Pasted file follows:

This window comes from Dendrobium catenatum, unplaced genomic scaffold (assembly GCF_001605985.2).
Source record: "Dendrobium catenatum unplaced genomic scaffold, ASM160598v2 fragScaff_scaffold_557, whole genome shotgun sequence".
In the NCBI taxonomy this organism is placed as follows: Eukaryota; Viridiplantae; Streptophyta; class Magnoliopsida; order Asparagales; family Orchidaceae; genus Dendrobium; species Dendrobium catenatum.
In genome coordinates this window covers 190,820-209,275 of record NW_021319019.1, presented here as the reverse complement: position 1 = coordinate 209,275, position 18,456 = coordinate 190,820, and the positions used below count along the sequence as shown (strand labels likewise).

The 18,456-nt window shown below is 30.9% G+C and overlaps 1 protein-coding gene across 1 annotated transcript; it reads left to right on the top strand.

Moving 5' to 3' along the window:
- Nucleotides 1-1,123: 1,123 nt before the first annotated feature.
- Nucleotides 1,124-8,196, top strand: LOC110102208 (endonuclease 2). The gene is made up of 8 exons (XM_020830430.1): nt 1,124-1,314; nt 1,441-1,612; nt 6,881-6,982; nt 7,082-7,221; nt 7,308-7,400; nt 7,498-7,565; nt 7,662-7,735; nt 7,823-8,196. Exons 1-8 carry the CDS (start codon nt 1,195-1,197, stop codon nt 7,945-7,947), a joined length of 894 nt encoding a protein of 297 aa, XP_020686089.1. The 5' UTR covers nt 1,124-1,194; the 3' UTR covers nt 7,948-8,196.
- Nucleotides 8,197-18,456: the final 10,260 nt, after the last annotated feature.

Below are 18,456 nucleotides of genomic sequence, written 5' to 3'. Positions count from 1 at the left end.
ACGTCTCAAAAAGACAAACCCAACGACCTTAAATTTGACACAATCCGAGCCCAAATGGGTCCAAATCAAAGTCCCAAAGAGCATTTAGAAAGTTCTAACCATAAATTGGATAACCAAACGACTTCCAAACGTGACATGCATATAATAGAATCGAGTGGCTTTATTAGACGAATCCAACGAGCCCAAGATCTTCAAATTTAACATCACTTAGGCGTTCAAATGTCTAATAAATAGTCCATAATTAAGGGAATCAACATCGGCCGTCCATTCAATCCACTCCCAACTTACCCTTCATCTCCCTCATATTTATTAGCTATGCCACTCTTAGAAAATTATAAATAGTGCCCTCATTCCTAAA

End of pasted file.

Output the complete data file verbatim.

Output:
This window comes from Dendrobium catenatum, unplaced genomic scaffold (assembly GCF_001605985.2).
Source record: "Dendrobium catenatum unplaced genomic scaffold, ASM160598v2 fragScaff_scaffold_557, whole genome shotgun sequence".
In the NCBI taxonomy this organism is placed as follows: Eukaryota; Viridiplantae; Streptophyta; class Magnoliopsida; order Asparagales; family Orchidaceae; genus Dendrobium; species Dendrobium catenatum.
In genome coordinates this window covers 190,820-209,275 of record NW_021319019.1, presented here as the reverse complement: position 1 = coordinate 209,275, position 18,456 = coordinate 190,820, and the positions used below count along the sequence as shown (strand labels likewise).

The 18,456-nt window shown below is 30.9% G+C and overlaps 1 protein-coding gene across 1 annotated transcript; it reads left to right on the top strand.

Moving 5' to 3' along the window:
- Nucleotides 1-1,123: 1,123 nt before the first annotated feature.
- Nucleotides 1,124-8,196, top strand: LOC110102208 (endonuclease 2). The gene is made up of 8 exons (XM_020830430.1): nt 1,124-1,314; nt 1,441-1,612; nt 6,881-6,982; nt 7,082-7,221; nt 7,308-7,400; nt 7,498-7,565; nt 7,662-7,735; nt 7,823-8,196. Exons 1-8 carry the CDS (start codon nt 1,195-1,197, stop codon nt 7,945-7,947), a joined length of 894 nt encoding a protein of 297 aa, XP_020686089.1. The 5' UTR covers nt 1,124-1,194; the 3' UTR covers nt 7,948-8,196.
- Nucleotides 8,197-18,456: the final 10,260 nt, after the last annotated feature.

Below are 18,456 nucleotides of genomic sequence, written 5' to 3'. Positions count from 1 at the left end.
ACGTCTCAAAAAGACAAACCCAACGACCTTAAATTTGACACAATCCGAGCCCAAATGGGTCCAAATCAAAGTCCCAAAGAGCATTTAGAAAGTTCTAACCATAAATTGGATAACCAAACGACTTCCAAACGTGACATGCATATAATAGAATCGAGTGGCTTTATTAGACGAATCCAACGAGCCCAAGATCTTCAAATTTAACATCACTTAGGCGTTCAAATGTCTAATAAATAGTCCATAATTAAGGGAATCAACATCGGCCGTCCATTCAATCCACTCCCAACTTACCCTTCATCTCCCTCATATTTATTAGCTATGCCACTCTTAGAAAATTATAAATAGTGCCCTCATTCCTAAA